Q. It appears that the employee expenses are going to be allocated into the functional categories based upon the time allocations as reported on Line (I) of Schedules 11 and 12. Thus, it would appear that employee salary and expenses that are reported on Schedules 11 and 12 do not need to be allocated during the year into the functional categories because they will be allocated at the end of the year based upon the time allocations reported on Line (I). Is this correct, and are there any reasons to track the employees' salary and expenses that normally get reported on Schedules 11 and 12 into the functional categories?

A. Disbursements to officers and employees that are required to be reported in Schedules 11 and 12 are allocated to the functional categories based upon the time allocations and do not have to be separately tracked by functional category.

Q. How do we allocate time for the officers who perform multiple tasks during the reporting period?

A. As stated in the instructions for the revised Form LM-2, on Line (I) of Schedule 11 enter the estimated percentage of time spent by the officer on activities that fall within Schedules 15 through 19 in the box by that schedule. You may round to the nearest 10%. When the time reported by an individual in an activity is less than 5% of his or her total work time, the officer's best estimate to the nearest percentage should be reported rather than rounding to zero. The total must equal 100%. It is understood that these figures may be imprecise. For instance, the president of an intermediate body may spend four months working on a multi-state contract negotiation, two months lobbying against a state referendum, two more months on an organizing drive, while also keeping up with his other duties as president. The president's good-faith estimate might be based on adding together the four months spent in contract negotiations and the two months on the organizing drive and allocating the six months as 50% (6/12) on Schedule 15 - Representational Activities. The president might then allocate the two months spent on the referendum as 17% (2/12) of his year on Schedule 16 - Political Activities and Lobbying. Finally, the president might determine that the remainder of his time was primarily devoted to union administration except for approximately one and one-half weeks devoted to administering a union scholarship program. Therefore, he would allocate 3% of his time to Schedule 17 - Contributions, Gifts, and Grants, and 30% to Schedule 19 - Union Administration. The example is not intended to be a representation of a typical allocation of time but it should be used to help understand the rationale that should be employed when making these determinations.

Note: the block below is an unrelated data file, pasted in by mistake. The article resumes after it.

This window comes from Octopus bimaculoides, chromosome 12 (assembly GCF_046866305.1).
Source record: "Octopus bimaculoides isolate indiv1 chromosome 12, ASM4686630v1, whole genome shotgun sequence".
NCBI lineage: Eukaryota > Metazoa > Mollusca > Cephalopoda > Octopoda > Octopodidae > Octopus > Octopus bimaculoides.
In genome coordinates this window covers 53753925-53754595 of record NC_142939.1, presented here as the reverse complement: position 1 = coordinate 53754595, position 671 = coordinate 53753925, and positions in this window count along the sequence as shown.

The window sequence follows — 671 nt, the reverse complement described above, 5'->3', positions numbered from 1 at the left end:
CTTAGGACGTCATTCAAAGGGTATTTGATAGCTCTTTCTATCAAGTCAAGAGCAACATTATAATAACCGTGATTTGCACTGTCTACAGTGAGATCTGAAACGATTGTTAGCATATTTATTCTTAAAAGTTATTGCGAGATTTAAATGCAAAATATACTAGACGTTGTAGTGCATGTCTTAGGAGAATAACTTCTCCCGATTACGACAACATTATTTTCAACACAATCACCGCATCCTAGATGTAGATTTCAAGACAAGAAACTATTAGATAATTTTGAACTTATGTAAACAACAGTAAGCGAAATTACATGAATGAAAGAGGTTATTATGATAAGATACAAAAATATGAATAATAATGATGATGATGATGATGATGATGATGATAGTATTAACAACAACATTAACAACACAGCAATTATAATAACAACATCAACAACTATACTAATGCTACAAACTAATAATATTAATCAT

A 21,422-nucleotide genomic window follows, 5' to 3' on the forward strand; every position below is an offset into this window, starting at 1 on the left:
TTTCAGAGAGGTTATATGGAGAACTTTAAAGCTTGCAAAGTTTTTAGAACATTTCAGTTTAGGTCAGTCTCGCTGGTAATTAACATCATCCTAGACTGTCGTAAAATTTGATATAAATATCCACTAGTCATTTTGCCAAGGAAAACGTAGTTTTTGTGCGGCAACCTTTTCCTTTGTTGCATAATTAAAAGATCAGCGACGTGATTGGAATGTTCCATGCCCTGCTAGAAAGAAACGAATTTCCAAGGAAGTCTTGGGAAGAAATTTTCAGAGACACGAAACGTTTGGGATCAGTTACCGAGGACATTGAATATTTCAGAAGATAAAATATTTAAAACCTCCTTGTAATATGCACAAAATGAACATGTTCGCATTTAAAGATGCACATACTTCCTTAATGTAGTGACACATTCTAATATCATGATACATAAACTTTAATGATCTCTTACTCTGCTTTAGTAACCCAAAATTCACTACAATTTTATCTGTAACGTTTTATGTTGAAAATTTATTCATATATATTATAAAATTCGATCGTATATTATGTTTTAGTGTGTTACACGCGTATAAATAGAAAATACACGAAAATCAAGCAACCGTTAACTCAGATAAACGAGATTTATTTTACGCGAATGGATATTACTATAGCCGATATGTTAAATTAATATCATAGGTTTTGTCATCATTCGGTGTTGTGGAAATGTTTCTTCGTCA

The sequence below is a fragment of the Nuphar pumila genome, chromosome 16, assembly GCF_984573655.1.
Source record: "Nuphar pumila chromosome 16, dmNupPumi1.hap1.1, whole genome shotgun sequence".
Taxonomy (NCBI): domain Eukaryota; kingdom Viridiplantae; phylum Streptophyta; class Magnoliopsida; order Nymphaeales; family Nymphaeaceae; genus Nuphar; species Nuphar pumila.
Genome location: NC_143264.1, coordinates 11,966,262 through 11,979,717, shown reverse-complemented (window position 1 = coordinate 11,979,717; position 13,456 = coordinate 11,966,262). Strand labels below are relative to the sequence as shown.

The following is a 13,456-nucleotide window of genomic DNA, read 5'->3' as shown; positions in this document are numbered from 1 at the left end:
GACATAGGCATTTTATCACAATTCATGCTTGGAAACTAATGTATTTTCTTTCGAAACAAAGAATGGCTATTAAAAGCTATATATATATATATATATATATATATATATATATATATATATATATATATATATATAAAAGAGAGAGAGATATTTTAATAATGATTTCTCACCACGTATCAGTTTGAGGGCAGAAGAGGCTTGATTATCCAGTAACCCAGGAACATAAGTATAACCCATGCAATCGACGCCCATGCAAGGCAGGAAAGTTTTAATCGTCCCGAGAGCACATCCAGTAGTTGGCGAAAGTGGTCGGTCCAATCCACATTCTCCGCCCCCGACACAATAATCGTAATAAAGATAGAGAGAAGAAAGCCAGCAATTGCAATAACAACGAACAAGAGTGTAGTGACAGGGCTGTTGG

Q. How do we allocate expenses for officers who perform multiple tasks during the reporting period?

A. Disbursements that are required to be reported in Schedule 11 will be allocated according to the time allocations entered in Line I. Disbursements that are not required to be reported in Schedule 11 (such as disbursements for temporary lodging (room rent charges only) or transportation by public carrier necessary for conducting official business while the officer is on travel status if the disbursement is made directly to the provider or through a credit arrangement) should be allocated according to the purpose of the trip.